Matthieu Reeb, secretary general of the Court of Arbitration for Sport, provides an insight into the workings of the court, a body independent of any sports organisation that has been specially designed to handle disputes of the sporting world.
Sydney and New York
1984, under the administrative and financial authority of the International Council of Arbitration for Sport (ICAS)
Cases handled per year:
350 (373 in 2012)
Number of arbitrators:
Nearly 300 from 87 countries
French or English
As secretary general of the CAS, I am in charge of the management of the tribunal which consists of supervising the arbitration procedures, the work of the CAS Court office and the finances. Furthermore, I am responsible for the development and promotion of the institution, the management of the CAS ad hoc divisions at the Olympic Games and at other sports events, and the organisation of seminars and media relations.
Combining my interest in sport and the law seemed a natural choice given my background as a former athlete (I did athletics and rugby). When I started to work in a private practice specialising in international arbitration, I quickly realised that sports arbitration would be a very interesting area to develop; it was very logical that I would be interested in the activities of the Court of Arbitration for Sport.
The main function of the CAS is the resolution of sports-related disputes through arbitration. The two main categories of disputes that we have to settle are contracts and the transfer of football players; and doping issues. The CAS also offers mediation services.
The biggest difference between sports arbitration and standard commercial or investment cases is that the CAS acts as an appeals body in many procedures. We can review decisions issued by sports federations on the basis of an existing file. CAS also acts as a sole instance when the parties agree to refer a case directly to our institution, but the majority of cases are submitted to CAS by way of appeal.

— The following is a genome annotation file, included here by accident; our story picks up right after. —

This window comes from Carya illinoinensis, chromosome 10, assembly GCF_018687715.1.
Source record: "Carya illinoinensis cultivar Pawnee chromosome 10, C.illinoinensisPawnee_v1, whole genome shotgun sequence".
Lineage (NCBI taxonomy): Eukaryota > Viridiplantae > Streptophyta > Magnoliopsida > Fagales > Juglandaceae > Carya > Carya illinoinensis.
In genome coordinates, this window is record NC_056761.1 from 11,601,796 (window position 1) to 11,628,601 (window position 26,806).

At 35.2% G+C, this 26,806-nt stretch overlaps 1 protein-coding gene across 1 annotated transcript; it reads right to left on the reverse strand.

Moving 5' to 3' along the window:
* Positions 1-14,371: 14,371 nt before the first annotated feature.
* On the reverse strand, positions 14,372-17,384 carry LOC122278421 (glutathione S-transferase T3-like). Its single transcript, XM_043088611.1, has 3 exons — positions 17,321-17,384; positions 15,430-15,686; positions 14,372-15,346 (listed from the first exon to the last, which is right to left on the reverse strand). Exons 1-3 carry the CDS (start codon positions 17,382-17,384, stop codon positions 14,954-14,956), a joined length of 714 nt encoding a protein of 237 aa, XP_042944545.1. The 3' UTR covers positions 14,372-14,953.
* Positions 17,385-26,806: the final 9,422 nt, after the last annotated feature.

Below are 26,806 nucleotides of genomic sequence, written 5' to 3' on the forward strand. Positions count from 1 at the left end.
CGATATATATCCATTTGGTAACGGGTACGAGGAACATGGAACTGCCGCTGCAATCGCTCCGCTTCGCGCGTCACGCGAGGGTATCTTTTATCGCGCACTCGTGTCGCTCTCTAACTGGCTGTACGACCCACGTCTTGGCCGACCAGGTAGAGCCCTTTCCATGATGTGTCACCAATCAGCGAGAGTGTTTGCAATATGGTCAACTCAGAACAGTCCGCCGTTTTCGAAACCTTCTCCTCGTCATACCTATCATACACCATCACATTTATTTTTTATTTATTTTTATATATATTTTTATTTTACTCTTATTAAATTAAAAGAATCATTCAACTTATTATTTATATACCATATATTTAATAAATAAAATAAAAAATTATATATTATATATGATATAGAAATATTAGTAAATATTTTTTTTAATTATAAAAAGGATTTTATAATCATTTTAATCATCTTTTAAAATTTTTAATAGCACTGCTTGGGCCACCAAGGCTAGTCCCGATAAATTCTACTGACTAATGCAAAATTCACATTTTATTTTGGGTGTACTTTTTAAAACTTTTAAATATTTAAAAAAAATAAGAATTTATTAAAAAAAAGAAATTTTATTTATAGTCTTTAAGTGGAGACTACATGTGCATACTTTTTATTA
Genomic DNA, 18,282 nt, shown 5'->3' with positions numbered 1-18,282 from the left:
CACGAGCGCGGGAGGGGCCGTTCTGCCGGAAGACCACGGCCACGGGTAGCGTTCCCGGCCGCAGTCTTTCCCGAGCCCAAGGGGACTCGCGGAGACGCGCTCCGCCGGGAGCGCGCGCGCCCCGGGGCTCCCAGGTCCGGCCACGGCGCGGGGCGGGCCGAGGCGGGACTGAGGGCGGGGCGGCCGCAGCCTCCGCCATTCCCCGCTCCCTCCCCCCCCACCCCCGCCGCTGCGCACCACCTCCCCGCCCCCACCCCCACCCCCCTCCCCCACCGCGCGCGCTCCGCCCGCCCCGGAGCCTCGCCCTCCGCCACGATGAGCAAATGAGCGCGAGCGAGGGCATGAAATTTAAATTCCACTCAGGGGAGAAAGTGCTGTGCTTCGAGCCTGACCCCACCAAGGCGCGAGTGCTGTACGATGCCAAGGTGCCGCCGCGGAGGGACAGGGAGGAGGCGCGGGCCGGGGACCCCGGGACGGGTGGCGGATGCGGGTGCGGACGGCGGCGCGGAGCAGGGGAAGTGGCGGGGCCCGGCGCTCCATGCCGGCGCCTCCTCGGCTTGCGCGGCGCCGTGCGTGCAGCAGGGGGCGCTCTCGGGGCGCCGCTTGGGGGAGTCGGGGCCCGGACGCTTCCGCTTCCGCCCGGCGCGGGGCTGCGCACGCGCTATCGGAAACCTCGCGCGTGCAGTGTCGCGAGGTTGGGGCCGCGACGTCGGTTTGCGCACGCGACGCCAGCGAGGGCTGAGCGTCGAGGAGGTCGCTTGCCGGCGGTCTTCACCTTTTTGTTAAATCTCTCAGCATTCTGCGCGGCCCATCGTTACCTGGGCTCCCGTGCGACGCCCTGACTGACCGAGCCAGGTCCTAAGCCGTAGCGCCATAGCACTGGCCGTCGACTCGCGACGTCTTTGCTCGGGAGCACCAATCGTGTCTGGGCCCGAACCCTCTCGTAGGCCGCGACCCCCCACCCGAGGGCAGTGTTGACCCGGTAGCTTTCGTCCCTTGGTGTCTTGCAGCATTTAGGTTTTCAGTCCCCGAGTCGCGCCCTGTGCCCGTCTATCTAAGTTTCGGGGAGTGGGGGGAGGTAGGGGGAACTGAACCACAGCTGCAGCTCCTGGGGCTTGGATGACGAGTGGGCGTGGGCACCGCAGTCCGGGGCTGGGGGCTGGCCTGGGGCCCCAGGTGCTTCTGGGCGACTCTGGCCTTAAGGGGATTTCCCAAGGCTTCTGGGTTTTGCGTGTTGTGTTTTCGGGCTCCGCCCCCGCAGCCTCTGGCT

The qualities that make for an excellent sports arbitrator include experience in international arbitration and/or sports law and a good knowledge of sport in general.
The best profile for a CAS arbitrator is: former high-level athlete, lawyer by profession and expert in international arbitration and sports law.
The strong advantage of CAS arbitration is the speed of its procedures – four to five months on average to solve a dispute – and the limited costs compared to other arbitration institutions. In international and professional sports, it is of the utmost importance for the parties to get final decisions quickly, considering that a sports career may be very short.
The CAS handles around 350 cases per year. The record was established in 2012 at 373 cases, but the number of cases is increasing almost every year.
Since 1996 the CAS has created ad hoc divisions for each Olympic Summer and Winter Games. The ad hoc division in London was composed of two presidents and 12 arbitrators and a court office headed by myself.